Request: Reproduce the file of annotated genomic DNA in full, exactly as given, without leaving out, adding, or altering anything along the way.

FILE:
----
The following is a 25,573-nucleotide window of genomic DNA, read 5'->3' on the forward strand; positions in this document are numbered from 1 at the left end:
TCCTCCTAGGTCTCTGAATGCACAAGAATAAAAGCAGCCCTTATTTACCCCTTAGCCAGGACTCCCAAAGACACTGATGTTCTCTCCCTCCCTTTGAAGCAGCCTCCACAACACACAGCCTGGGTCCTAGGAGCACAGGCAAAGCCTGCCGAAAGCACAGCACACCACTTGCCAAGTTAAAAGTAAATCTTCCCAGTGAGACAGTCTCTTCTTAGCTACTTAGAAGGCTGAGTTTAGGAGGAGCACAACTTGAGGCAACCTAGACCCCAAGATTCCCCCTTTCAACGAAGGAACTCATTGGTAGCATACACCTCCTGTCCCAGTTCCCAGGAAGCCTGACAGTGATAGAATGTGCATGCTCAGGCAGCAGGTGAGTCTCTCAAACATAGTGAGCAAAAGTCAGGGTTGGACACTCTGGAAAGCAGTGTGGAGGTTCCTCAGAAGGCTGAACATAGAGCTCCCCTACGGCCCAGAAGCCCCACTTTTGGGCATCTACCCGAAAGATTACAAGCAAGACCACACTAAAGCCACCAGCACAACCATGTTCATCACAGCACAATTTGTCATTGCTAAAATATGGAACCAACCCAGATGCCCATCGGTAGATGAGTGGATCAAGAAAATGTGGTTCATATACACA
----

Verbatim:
The following is a 25,573-nucleotide window of genomic DNA, read 5'->3' on the forward strand; positions in this document are numbered from 1 at the left end:
TCCTCCTAGGTCTCTGAATGCACAAGAATAAAAGCAGCCCTTATTTACCCCTTAGCCAGGACTCCCAAAGACACTGATGTTCTCTCCCTCCCTTTGAAGCAGCCTCCACAACACACAGCCTGGGTCCTAGGAGCACAGGCAAAGCCTGCCGAAAGCACAGCACACCACTTGCCAAGTTAAAAGTAAATCTTCCCAGTGAGACAGTCTCTTCTTAGCTACTTAGAAGGCTGAGTTTAGGAGGAGCACAACTTGAGGCAACCTAGACCCCAAGATTCCCCCTTTCAACGAAGGAACTCATTGGTAGCATACACCTCCTGTCCCAGTTCCCAGGAAGCCTGACAGTGATAGAATGTGCATGCTCAGGCAGCAGGTGAGTCTCTCAAACATAGTGAGCAAAAGTCAGGGTTGGACACTCTGGAAAGCAGTGTGGAGGTTCCTCAGAAGGCTGAACATAGAGCTCCCCTACGGCCCAGAAGCCCCACTTTTGGGCATCTACCCGAAAGATTACAAGCAAGACCACACTAAAGCCACCAGCACAACCATGTTCATCACAGCACAATTTGTCATTGCTAAAATATGGAACCAACCCAGATGCCCATCGGTAGATGAGTGGATCAAGAAAATGTGGTTCATATACACA